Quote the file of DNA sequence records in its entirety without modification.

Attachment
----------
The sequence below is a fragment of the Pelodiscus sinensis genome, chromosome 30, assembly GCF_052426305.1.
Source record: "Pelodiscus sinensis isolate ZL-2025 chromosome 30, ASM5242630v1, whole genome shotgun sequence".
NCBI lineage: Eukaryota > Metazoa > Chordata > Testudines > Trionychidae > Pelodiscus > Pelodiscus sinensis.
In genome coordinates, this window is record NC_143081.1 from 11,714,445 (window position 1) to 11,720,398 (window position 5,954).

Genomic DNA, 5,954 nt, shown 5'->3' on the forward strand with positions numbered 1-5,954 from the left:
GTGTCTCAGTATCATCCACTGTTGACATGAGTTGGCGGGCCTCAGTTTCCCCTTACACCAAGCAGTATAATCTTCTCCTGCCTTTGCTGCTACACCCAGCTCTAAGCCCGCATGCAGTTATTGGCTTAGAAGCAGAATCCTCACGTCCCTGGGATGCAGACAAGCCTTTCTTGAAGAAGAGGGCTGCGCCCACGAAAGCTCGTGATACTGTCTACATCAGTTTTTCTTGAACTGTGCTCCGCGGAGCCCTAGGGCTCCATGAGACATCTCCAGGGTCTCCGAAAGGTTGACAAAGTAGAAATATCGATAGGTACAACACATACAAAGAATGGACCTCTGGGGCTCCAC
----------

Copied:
The sequence below is a fragment of the Pelodiscus sinensis genome, chromosome 30, assembly GCF_052426305.1.
Source record: "Pelodiscus sinensis isolate ZL-2025 chromosome 30, ASM5242630v1, whole genome shotgun sequence".
NCBI lineage: Eukaryota > Metazoa > Chordata > Testudines > Trionychidae > Pelodiscus > Pelodiscus sinensis.
In genome coordinates, this window is record NC_143081.1 from 11,714,445 (window position 1) to 11,720,398 (window position 5,954).

Genomic DNA, 5,954 nt, shown 5'->3' on the forward strand with positions numbered 1-5,954 from the left:
GTGTCTCAGTATCATCCACTGTTGACATGAGTTGGCGGGCCTCAGTTTCCCCTTACACCAAGCAGTATAATCTTCTCCTGCCTTTGCTGCTACACCCAGCTCTAAGCCCGCATGCAGTTATTGGCTTAGAAGCAGAATCCTCACGTCCCTGGGATGCAGACAAGCCTTTCTTGAAGAAGAGGGCTGCGCCCACGAAAGCTCGTGATACTGTCTACATCAGTTTTTCTTGAACTGTGCTCCGCGGAGCCCTAGGGCTCCATGAGACATCTCCAGGGTCTCCGAAAGGTTGACAAAGTAGAAATATCGATAGGTACAACACATACAAAGAATGGACCTCTGGGGCTCCAC